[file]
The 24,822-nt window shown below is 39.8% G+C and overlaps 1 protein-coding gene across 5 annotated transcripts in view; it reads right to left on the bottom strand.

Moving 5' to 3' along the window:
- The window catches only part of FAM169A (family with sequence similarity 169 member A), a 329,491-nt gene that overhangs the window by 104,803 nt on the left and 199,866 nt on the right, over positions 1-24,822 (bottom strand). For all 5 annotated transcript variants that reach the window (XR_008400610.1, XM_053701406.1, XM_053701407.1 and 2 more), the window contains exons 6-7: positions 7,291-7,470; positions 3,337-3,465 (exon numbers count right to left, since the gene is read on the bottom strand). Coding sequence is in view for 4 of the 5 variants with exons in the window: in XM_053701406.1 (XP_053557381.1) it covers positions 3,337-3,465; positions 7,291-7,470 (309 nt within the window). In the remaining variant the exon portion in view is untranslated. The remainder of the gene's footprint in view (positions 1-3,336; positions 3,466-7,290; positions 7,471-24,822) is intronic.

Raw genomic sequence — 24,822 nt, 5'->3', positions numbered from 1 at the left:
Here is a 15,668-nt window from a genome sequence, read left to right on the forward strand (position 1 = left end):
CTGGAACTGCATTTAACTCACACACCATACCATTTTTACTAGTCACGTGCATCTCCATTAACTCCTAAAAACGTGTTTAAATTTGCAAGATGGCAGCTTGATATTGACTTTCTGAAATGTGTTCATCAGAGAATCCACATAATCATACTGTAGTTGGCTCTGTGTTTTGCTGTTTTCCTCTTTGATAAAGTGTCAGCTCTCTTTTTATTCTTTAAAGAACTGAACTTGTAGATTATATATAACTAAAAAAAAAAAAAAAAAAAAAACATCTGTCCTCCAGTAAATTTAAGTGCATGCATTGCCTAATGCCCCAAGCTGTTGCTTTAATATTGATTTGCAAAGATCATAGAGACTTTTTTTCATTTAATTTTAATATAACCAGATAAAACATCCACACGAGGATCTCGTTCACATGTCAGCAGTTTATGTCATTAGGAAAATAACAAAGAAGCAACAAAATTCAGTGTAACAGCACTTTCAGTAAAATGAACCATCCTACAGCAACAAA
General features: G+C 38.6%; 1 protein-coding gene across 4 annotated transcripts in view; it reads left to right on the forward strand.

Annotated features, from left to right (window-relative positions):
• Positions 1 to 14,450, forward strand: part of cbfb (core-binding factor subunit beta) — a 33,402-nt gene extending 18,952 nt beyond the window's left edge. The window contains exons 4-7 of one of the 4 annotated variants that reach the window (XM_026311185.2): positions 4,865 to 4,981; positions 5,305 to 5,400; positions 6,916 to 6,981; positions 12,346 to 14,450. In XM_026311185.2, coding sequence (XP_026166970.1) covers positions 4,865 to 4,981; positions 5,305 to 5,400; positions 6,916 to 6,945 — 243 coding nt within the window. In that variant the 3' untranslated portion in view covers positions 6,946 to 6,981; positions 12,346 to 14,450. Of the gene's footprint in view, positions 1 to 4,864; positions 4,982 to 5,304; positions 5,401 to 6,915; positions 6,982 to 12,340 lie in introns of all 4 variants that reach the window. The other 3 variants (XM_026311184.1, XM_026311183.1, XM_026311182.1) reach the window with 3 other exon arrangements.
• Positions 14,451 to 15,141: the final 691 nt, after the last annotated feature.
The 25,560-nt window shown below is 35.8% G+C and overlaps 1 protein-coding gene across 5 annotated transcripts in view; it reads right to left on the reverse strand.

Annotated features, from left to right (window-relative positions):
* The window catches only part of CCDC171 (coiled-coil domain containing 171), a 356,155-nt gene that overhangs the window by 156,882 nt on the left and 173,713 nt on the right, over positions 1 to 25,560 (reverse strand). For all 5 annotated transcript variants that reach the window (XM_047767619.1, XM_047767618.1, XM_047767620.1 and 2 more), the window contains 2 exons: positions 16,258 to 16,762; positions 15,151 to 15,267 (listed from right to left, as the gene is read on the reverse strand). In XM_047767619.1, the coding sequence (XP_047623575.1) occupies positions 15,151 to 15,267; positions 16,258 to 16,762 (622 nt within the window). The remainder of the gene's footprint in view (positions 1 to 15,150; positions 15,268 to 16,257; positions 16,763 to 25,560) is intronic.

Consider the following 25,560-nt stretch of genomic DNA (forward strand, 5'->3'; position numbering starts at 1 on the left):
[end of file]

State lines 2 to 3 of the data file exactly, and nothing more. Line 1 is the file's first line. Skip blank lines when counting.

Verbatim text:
Moving 5' to 3' along the window:
- The window catches only part of FAM169A (family with sequence similarity 169 member A), a 329,491-nt gene that overhangs the window by 104,803 nt on the left and 199,866 nt on the right, over positions 1-24,822 (bottom strand). For all 5 annotated transcript variants that reach the window (XR_008400610.1, XM_053701406.1, XM_053701407.1 and 2 more), the window contains exons 6-7: positions 7,291-7,470; positions 3,337-3,465 (exon numbers count right to left, since the gene is read on the bottom strand). Coding sequence is in view for 4 of the 5 variants with exons in the window: in XM_053701406.1 (XP_053557381.1) it covers positions 3,337-3,465; positions 7,291-7,470 (309 nt within the window). In the remaining variant the exon portion in view is untranslated. The remainder of the gene's footprint in view (positions 1-3,336; positions 3,466-7,290; positions 7,471-24,822) is intronic.